By Tim Radford | 18 May 2021
Climate News Network
A hotter world will mean more deserts and falling harvests – bad news for food producers and for all of us.
By the end of the century falling harvests could jeopardise as much as a third of present levels if greenhouse gas emissions continue uncontrolled.
"Our research shows that rapid, out-of-control growth of greenhouse gas emissions may, by the end of the century, lead to more than a third of current global food production falling into conditions in which no food is produced today"#ClimateCrisis #foodhttps://t.co/7jCxkkkCJ0
— Jim Baird (@JimBair62221006) May 14, 2021
That is because climatic regions that right now and for most of human history have been home to reliable crops of grains, pulses, fruits and vegetables, and safe grazing for cattle, sheep, goats and so on, could become too hot, too dry, or too wet.
And these things could happen too quickly for farmers either to adapt, or crops to evolve. Land that had for generations been considered “safe climatic space” for food production could be shifted into new regimes by runaway global heating, according to a new study in the journal One Earth.
“Our research shows that rapid, out-of-control growth of greenhouse emissions may, by the end of the century, lead to more than a third of current global food production falling into conditions in which no food is produced today – that is, out of safe climatic space,” said Matti Kummu, of Aalto University in Finland.
“The good news is that only a fraction of food production would face as-of-yet unseen conditions if we collectively reduce emissions, so that warming would be limited to 1.5° to 2°Celsius.”
Very big If
In 2015, almost all the world’s nations met in Paris and agreed to act to contain global heating to “well below” 2°C above the average for most of human history by 2100.
— Climate News Network (@ClimateNewsDay) October 31, 2017
Six years on, that promise now looks increasingly ambitious: despite declarations of good intent, the planet is heading for a temperature rise of 3°C or more by 2100. The Paris target of 1.5°C could be surpassed in the next two decades.
The One Earth study is yet another in a chain of findings that confirm that much of the worst possible consequences of global heating could be contained if – and only if – there is concerted and determined global co-operation to abandon fossil fuel use and to restore natural ecosystems.
Professor Kummu and his colleagues report that they examined ways of considering the complex problem of climate and food. Geographers have identified 38 zones marked by varying conditions of rainfall, temperature, frost, groundwater and other factors important in growing food or rearing livestock.
The researchers devised a standard of what they called “safe climatic space” and then considered the likely change in conditions for 27 plant crops and seven kinds of livestock by the years 2081to 2100, under two scenarios. In one of these, the world kept its promise and controlled warming to the Paris targets. In the other, it did not.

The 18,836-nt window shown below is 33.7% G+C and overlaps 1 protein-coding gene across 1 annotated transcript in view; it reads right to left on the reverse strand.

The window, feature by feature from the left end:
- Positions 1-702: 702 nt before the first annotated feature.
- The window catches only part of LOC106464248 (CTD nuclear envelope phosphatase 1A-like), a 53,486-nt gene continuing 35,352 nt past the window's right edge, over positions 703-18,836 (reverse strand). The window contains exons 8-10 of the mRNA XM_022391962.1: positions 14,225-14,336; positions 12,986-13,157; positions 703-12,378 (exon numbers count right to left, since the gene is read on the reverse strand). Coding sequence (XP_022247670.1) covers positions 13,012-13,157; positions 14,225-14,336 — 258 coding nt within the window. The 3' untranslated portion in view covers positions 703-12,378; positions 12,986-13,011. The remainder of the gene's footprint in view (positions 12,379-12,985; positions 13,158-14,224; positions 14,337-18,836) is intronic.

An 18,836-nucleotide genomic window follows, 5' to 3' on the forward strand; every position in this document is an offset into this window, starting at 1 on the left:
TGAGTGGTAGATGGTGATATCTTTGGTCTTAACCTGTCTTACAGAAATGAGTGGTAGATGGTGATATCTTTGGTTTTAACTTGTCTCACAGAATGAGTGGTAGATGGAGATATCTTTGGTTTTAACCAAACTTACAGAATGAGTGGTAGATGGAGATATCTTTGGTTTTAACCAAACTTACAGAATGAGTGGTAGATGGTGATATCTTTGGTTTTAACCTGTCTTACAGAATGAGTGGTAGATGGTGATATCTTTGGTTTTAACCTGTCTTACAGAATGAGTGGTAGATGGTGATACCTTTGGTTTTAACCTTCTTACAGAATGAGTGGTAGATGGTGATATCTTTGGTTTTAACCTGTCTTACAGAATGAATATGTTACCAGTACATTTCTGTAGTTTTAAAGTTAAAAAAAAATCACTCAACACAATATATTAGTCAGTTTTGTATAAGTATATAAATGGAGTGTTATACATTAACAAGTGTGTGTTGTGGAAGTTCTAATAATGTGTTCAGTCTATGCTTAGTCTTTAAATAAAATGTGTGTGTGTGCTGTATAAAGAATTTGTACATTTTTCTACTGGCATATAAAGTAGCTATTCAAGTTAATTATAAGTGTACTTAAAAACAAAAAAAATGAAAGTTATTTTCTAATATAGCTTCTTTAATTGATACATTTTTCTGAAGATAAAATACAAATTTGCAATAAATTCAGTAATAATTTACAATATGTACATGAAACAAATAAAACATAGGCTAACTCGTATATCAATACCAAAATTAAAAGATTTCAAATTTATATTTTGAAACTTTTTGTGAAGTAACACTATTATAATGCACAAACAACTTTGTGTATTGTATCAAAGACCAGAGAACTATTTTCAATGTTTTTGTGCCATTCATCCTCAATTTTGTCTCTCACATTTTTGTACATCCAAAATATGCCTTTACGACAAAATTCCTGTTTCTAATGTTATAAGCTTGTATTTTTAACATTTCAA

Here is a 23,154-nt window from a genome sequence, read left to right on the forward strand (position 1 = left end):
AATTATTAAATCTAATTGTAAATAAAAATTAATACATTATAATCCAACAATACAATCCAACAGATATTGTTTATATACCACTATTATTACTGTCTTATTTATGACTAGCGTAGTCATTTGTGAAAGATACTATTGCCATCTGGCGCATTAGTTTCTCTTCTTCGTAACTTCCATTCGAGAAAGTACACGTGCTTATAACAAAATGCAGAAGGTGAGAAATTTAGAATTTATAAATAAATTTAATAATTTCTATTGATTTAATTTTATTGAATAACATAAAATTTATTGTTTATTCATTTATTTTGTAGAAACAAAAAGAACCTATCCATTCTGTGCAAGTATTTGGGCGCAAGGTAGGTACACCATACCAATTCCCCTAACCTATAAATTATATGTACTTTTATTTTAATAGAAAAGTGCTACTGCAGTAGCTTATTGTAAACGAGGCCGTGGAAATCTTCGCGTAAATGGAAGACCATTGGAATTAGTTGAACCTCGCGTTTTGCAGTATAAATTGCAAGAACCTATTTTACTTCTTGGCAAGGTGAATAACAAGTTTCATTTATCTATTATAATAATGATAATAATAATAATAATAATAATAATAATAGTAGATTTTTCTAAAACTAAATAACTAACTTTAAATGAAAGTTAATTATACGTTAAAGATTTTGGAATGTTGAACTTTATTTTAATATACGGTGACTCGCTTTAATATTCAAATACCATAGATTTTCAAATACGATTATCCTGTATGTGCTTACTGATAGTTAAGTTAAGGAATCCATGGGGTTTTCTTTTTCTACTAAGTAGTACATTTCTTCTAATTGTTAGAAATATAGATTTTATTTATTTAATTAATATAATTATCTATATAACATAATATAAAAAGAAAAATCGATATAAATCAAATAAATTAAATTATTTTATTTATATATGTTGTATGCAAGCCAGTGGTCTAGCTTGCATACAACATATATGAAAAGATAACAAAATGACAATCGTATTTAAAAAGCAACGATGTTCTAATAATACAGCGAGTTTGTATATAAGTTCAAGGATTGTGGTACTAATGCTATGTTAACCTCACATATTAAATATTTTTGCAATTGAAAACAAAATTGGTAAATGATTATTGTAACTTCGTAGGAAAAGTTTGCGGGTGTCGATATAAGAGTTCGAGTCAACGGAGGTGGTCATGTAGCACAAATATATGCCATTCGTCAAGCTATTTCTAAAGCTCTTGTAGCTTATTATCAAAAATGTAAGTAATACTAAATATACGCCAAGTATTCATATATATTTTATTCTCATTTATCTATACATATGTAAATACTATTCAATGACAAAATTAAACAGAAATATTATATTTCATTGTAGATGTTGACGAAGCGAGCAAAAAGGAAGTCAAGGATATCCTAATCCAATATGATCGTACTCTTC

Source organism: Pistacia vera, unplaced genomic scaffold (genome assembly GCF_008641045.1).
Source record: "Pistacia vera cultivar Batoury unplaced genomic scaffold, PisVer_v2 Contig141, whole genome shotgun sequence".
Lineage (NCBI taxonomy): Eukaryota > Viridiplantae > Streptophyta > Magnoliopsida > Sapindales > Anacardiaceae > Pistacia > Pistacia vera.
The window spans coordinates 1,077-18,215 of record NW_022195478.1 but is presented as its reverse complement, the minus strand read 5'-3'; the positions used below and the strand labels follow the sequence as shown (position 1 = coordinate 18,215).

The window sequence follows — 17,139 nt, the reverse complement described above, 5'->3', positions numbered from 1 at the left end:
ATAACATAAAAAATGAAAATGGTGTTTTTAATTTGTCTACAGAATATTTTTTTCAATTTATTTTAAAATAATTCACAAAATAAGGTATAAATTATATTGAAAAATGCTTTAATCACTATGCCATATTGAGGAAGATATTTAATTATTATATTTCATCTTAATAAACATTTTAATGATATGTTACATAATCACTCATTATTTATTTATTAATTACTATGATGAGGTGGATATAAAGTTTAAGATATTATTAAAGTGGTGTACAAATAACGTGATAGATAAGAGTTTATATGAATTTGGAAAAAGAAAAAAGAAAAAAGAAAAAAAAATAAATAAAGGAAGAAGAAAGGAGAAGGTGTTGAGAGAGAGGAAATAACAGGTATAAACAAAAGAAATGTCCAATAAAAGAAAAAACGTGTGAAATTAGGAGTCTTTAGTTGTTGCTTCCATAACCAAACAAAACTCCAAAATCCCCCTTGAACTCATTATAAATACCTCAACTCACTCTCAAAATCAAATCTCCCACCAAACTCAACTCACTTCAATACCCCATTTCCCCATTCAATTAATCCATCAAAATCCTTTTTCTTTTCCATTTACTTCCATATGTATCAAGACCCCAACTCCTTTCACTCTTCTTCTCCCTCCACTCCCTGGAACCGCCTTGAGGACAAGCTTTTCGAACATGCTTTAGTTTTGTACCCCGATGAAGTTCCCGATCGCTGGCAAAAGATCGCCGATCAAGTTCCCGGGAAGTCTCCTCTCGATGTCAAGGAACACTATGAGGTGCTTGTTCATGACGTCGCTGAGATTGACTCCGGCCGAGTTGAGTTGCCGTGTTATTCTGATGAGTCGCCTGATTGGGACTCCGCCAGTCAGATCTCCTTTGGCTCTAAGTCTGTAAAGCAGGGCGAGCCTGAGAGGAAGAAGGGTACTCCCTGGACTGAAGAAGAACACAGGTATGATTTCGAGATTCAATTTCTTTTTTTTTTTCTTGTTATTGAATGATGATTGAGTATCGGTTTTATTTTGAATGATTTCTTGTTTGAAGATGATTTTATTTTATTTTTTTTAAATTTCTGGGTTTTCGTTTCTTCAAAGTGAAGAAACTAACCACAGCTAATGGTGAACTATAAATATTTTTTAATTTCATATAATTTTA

And they found – an increasingly common finding – that climate change is likely to hit the poorest nations hardest: that is, those people who have contributed the least to global heating could once again become its first casualties.
Under the more ominous scenario, the areas of northern or boreal forests of Russia and North America would shrink, while the tropical dry forest zone would grow, along with the tropical and temperate desert zones. The Arctic tundra could all but disappear.
The areas hardest hit would be the Sahel in North Africa, and the Middle East, along with some of south and south-east Asia. Already-poor states such as Benin, Ghana and Guinea-Bissau in West Africa, Cambodia in Asia and Guyana and Suriname in South America would be worst hit if warming is not contained: up to 95% of food production would lose its “safe climatic space.”
In 52 of the 177 countries under study – and that includes Finland and most of Europe – food production would continue. Altogether 31% of crops and 34% of livestock could be affected worldwide. And one fifth of the world’s crop production and 18% of its livestock would be most under threat in those nations with the lowest resilience and fewest resources to absorb such shock.
“If we let emissions grow, the increase in desert areas is especially troubling because in these conditions barely anything can grow without irrigation,” said Professor Kummu. “By the end of this century, we could see more than 4 million square kilometres [1.5m sq miles] of new desert around the globe.”
Tim Radford, a founding editor of Climate News Network, worked for The Guardian for 32 years, for most of that time as science editor. He has been covering climate change since 1988.
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